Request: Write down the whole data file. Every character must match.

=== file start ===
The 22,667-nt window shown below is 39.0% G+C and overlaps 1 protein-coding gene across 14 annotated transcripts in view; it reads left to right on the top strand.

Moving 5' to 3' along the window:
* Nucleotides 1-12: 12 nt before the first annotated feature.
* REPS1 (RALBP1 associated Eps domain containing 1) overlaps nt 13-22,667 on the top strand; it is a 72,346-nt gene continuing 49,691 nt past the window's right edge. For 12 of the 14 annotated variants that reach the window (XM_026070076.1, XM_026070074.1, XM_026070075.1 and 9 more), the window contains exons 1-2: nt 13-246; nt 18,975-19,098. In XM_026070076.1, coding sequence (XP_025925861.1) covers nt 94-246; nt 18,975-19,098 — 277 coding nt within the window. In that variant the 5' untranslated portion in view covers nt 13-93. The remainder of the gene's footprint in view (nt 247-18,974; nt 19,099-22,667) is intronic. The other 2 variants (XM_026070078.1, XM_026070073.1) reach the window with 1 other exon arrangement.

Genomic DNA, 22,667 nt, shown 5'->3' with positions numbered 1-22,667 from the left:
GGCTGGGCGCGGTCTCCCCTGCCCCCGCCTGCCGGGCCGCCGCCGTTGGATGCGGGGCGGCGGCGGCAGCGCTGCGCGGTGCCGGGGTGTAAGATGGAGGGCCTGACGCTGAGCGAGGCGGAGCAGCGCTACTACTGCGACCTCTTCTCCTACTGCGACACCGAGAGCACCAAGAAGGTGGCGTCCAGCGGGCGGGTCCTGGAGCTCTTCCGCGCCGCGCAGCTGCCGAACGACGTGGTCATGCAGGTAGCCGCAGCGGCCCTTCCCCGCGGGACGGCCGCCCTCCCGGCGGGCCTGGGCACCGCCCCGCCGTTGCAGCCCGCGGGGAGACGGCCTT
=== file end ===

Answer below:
The 22,667-nt window shown below is 39.0% G+C and overlaps 1 protein-coding gene across 14 annotated transcripts in view; it reads left to right on the top strand.

Moving 5' to 3' along the window:
* Nucleotides 1-12: 12 nt before the first annotated feature.
* REPS1 (RALBP1 associated Eps domain containing 1) overlaps nt 13-22,667 on the top strand; it is a 72,346-nt gene continuing 49,691 nt past the window's right edge. For 12 of the 14 annotated variants that reach the window (XM_026070076.1, XM_026070074.1, XM_026070075.1 and 9 more), the window contains exons 1-2: nt 13-246; nt 18,975-19,098. In XM_026070076.1, coding sequence (XP_025925861.1) covers nt 94-246; nt 18,975-19,098 — 277 coding nt within the window. In that variant the 5' untranslated portion in view covers nt 13-93. The remainder of the gene's footprint in view (nt 247-18,974; nt 19,099-22,667) is intronic. The other 2 variants (XM_026070078.1, XM_026070073.1) reach the window with 1 other exon arrangement.

Genomic DNA, 22,667 nt, shown 5'->3' with positions numbered 1-22,667 from the left:
GGCTGGGCGCGGTCTCCCCTGCCCCCGCCTGCCGGGCCGCCGCCGTTGGATGCGGGGCGGCGGCGGCAGCGCTGCGCGGTGCCGGGGTGTAAGATGGAGGGCCTGACGCTGAGCGAGGCGGAGCAGCGCTACTACTGCGACCTCTTCTCCTACTGCGACACCGAGAGCACCAAGAAGGTGGCGTCCAGCGGGCGGGTCCTGGAGCTCTTCCGCGCCGCGCAGCTGCCGAACGACGTGGTCATGCAGGTAGCCGCAGCGGCCCTTCCCCGCGGGACGGCCGCCCTCCCGGCGGGCCTGGGCACCGCCCCGCCGTTGCAGCCCGCGGGGAGACGGCCTT